The thing I like least about woodworking is brushing on poly. So, for my
latest project, I used Minwax Wipe-On Poly. It was everything I hoped for
in application, but I wonder if it provides adequate protection.
Obviously you are putting less material on, but are a couple coats okay for
a low wear use?
Is it just regular poly that is thinned down (which I could make myself
cheaper), or is it something different?
I used it on my now five year olds high chair which has now been used by two
more children. I haven't given it any more coats since then. I wash the
oak tray off in the sink on a regular basis. It has held up great. The
wipe on poly is the only way to go.
It is in a jelly-like form. Like the others said, it just takes a few more
If you are having trouble brushing on regular poly, try using the alkyd
variety cut with 10 to 20% thinner. Not so thin that it runs, but it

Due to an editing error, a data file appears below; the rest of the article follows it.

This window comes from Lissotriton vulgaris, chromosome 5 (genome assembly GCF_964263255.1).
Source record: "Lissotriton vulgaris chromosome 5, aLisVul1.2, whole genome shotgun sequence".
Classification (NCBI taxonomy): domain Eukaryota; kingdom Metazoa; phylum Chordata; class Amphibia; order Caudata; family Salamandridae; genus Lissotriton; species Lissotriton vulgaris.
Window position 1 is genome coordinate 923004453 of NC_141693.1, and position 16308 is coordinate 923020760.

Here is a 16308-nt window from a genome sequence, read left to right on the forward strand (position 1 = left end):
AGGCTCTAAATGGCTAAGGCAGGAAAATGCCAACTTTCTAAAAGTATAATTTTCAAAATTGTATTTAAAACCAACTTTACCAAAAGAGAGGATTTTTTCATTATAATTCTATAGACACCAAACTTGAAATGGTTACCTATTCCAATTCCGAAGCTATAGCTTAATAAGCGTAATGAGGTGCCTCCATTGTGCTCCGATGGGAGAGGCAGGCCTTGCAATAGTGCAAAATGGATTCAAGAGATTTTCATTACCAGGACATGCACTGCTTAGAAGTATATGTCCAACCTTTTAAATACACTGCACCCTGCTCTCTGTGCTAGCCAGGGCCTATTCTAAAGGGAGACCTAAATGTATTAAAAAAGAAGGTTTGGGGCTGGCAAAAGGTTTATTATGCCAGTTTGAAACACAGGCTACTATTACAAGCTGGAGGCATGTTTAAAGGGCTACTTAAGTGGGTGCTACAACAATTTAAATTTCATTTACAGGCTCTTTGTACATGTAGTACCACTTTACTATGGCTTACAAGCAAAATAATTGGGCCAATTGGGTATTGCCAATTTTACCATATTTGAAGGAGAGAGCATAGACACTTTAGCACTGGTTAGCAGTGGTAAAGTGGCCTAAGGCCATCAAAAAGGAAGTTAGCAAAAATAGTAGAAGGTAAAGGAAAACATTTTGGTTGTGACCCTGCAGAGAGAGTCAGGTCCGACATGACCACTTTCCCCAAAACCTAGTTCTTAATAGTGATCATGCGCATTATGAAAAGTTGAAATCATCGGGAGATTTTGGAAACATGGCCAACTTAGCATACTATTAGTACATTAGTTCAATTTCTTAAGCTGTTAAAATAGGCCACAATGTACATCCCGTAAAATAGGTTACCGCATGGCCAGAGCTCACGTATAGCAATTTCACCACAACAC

eliminates the brush marks.
I have used Minwax in the past, but currently use General Finish's
The reason I like it is that I can brush it on, Wipe it on with a rag,
or use my hand. It doesn't matter. They all turn out great, even when
I've got my lathe spinning at 1800 rpms and Friction Drying it. I have
not had to make any adjustments to their formula. I usually put three
or four coats, followed by two hand rubbed coats of Johnsons Paste
Best of luck.
The Other Bruce
I make my own blend of wipeable varnish. 50% minwax poly, 25% mineral
spirits, 23% watco. I can't reveal what that other 2% is (Sam Maloof might
be lurking). Only mix what you need. It doesn't have a long shelf life.
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